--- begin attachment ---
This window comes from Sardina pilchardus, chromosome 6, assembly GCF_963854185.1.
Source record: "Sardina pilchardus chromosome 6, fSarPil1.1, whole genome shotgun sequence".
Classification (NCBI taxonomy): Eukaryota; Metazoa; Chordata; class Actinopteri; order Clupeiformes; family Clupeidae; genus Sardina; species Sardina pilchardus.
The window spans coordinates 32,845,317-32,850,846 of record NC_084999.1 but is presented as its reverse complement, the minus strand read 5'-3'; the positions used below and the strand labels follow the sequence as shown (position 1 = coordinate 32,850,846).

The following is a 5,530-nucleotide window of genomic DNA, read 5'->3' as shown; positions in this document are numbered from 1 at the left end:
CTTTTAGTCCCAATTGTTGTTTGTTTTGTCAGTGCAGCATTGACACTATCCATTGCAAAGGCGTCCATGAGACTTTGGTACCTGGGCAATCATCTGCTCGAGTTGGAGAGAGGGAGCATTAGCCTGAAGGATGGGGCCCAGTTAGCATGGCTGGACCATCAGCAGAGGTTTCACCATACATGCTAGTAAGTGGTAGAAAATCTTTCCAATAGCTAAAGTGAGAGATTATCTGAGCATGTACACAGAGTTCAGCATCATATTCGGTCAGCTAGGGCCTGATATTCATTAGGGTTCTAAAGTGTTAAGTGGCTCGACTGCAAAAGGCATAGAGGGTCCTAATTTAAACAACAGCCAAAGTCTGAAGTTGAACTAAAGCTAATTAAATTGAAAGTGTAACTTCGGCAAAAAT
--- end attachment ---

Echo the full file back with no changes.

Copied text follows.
This window comes from Sardina pilchardus, chromosome 6, assembly GCF_963854185.1.
Source record: "Sardina pilchardus chromosome 6, fSarPil1.1, whole genome shotgun sequence".
Classification (NCBI taxonomy): Eukaryota; Metazoa; Chordata; class Actinopteri; order Clupeiformes; family Clupeidae; genus Sardina; species Sardina pilchardus.
The window spans coordinates 32,845,317-32,850,846 of record NC_084999.1 but is presented as its reverse complement, the minus strand read 5'-3'; the positions used below and the strand labels follow the sequence as shown (position 1 = coordinate 32,850,846).

The following is a 5,530-nucleotide window of genomic DNA, read 5'->3' as shown; positions in this document are numbered from 1 at the left end:
CTTTTAGTCCCAATTGTTGTTTGTTTTGTCAGTGCAGCATTGACACTATCCATTGCAAAGGCGTCCATGAGACTTTGGTACCTGGGCAATCATCTGCTCGAGTTGGAGAGAGGGAGCATTAGCCTGAAGGATGGGGCCCAGTTAGCATGGCTGGACCATCAGCAGAGGTTTCACCATACATGCTAGTAAGTGGTAGAAAATCTTTCCAATAGCTAAAGTGAGAGATTATCTGAGCATGTACACAGAGTTCAGCATCATATTCGGTCAGCTAGGGCCTGATATTCATTAGGGTTCTAAAGTGTTAAGTGGCTCGACTGCAAAAGGCATAGAGGGTCCTAATTTAAACAACAGCCAAAGTCTGAAGTTGAACTAAAGCTAATTAAATTGAAAGTGTAACTTCGGCAAAAAT